It’s here (if not before) the book’s biggest problem materializes, as startling in its way as the recreated smells of liver, re-enacted from two floors below the re-enacted building with the re-enacted players, the cats meanwhile falling off the roof, not being able to follow directions. That is, the wish for oneness, glimpsed at in the earlier déja vu vision, somehow merges with the wish for repeating, impulsively, painful behaviour. Philosophically and spiritually, I don’t buy it, unless the reader wants to entertain the possibility that the goal wasn’t spiritual unity, but a desperate bid for time-released soporifics. That said, the novel then faithfully drives the destructive element to its nadir. After the re-enactment of an actual murder and then an imagined bank heist, the narrator conspires with director Naz to attempt an actual bank robbery, with an attendant and absurd spiraling of logistical detail. I thought the novel would surely fall apart here in a ridiculous thriller-based riff, but the writing becomes almost unbearably beautiful, the actions slowed down, the detail relentless and fascinating, and the narrator’s vision morphing into further unexpected territory (“light and blood”). There’s a little too much direct nodding to Camus’ L’Etranger, but its more for emphasis than in homage. And the final scene is perfectly set-up and realized.

Despite its dark narrative and despicable lead character, there are flashes of loud humour throughout – the narrator complaining to his directors that the sun won’t behave, ditto for his doctor (“I’d even have let him stay if he’d only behaved himself and not moved”), and, when going through the rehearsals for the elaborate murder re-enactment after a dizzyingly difficult set-up by his employees, congratulating himself for his supposed largesse (“I thought of asking to try too, but didn’t want to get all self-indulgent”).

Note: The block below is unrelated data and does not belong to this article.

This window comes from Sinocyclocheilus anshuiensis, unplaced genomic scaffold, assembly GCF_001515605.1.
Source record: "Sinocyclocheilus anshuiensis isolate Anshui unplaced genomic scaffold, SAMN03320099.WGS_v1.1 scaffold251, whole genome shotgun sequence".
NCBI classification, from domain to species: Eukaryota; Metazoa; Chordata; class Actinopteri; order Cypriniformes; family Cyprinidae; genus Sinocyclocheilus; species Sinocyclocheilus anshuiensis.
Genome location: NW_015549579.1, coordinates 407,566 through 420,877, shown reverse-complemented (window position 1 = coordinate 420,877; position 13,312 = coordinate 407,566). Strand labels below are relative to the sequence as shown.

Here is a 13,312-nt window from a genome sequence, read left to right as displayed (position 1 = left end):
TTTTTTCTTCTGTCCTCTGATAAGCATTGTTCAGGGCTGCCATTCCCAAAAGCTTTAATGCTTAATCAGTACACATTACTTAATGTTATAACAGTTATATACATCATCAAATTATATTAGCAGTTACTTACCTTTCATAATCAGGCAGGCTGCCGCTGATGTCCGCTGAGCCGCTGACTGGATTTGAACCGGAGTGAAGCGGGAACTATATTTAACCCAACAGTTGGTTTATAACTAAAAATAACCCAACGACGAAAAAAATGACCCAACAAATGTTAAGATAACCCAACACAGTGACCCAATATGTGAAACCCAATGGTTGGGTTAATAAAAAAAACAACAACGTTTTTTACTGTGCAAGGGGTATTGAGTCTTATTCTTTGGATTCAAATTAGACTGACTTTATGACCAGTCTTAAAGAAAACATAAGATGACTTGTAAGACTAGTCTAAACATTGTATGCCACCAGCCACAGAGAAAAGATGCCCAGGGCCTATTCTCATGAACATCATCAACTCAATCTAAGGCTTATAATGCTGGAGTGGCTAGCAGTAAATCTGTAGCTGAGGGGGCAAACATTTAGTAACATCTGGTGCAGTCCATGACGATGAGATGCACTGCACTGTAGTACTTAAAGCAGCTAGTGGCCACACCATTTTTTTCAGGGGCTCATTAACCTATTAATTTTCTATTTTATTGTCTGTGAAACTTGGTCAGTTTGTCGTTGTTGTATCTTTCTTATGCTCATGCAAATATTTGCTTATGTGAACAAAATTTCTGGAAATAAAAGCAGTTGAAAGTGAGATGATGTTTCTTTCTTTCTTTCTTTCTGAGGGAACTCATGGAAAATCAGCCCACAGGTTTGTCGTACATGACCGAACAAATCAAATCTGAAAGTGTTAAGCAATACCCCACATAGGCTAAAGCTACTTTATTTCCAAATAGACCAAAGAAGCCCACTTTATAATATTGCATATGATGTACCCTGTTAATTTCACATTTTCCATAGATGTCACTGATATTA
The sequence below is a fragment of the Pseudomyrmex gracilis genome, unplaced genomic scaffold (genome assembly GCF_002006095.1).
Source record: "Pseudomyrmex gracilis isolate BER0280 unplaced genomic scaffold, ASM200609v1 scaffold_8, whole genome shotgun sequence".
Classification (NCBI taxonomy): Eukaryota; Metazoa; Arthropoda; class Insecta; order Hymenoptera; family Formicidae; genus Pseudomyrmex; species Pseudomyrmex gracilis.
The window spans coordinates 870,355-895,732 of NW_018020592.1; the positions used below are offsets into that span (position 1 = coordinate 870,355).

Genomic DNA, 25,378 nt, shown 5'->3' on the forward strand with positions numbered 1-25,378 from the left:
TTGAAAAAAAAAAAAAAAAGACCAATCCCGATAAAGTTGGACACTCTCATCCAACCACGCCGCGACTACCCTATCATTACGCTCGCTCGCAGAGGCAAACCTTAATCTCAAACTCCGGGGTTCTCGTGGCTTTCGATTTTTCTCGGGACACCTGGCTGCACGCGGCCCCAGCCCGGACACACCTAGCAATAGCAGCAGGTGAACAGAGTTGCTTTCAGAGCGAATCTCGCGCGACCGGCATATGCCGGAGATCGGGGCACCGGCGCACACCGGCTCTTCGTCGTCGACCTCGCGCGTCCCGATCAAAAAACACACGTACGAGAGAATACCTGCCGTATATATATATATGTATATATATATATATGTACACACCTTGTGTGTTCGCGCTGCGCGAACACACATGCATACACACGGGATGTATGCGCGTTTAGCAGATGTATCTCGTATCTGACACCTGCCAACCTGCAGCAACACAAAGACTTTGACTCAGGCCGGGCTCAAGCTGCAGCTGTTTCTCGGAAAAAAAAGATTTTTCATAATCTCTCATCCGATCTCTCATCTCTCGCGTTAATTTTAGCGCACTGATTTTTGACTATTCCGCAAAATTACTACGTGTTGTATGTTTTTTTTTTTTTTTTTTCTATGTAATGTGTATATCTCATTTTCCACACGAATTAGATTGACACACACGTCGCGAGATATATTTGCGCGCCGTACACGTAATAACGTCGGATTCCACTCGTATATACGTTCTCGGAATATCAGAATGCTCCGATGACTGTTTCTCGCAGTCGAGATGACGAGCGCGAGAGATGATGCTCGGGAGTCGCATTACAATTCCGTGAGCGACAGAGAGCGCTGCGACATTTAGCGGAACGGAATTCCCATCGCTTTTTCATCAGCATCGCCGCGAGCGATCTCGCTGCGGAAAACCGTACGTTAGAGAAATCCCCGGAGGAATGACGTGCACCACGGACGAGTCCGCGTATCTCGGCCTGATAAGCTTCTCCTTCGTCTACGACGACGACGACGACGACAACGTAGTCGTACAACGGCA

There are many suggestions throughout the book as to how to process the information, the “materiality” of the novel, how to integrate that with possible meanings and to what purpose any conclusions may point to. But I haven’t yet seen the rather obvious one mentioned. That the superstructure may suggest the problems a novelist may (will) have in writing his or her work – how to move characters around seamlessly and believably, how to demand certain actions from those characters without caring about their own projected wishes, and, certainly not least, how porous are the borders between reality and fiction.

Tuesday, December 6, 2016

Mordecai Richler's Cocksure

Hard to believe this pervasively nasty short novel was published just three years before St. Urbain’s Horseman. It seems to have served the author as a purgative for the recent (1968) sins – newly, bureaucratically entrenched – flowering like psychedelic sun blisters throughout journalism, the movie industry, literary magazines, education, and (broadly) civic society. It’s not hard to believe, however, that Cocksure would have, today, been dead in the water during a first editorial pass if its author submitted it under a pseudonym.

Values are inverted, not in a simple reversal, but as sarcastic, scabrous commentary on the inanities of the ‘free’ society, so that egalitarianism, bizarre and plotted ‘gotcha’ racial accusations, bizarre child-rearing practises, sexual attitudes, and ideologically created and technologically dumbed-down movie images conjoin with criminality and moral bankruptcy to squash ‘square’ social norms. But Richler, an across-the-board equal-opportunity satirist, lampoons, also, prigs and tight-asses, the cuckold as well as the bull.

“ ‘God damn it, Miss Ryerson, you can’t go around blowing school kids. It isn’t done.’
‘Don’t you dare,’ Miss Ryerson said evenly, ‘take the Lord’s name in vain in my presence.’
‘Are you dead set against blowing, Mortimer?’
‘I wouldn’t know how to answer that, Miss Ryerson. We’ve never discussed, well, sex– ‘
Put out that cigarette immediately.’
‘Yes.’ ”

Shocking, yes. Offensive, certainly. But it’s in reaction to the toothless, whimsical literature that passes for satire, then and—as it turns out—now. To paraphrase Robert Altman on the TV version of MASH: the updated take wasn’t funny (compared to his original vision) because the stinger was pulled out; the show didn’t earn its laughs.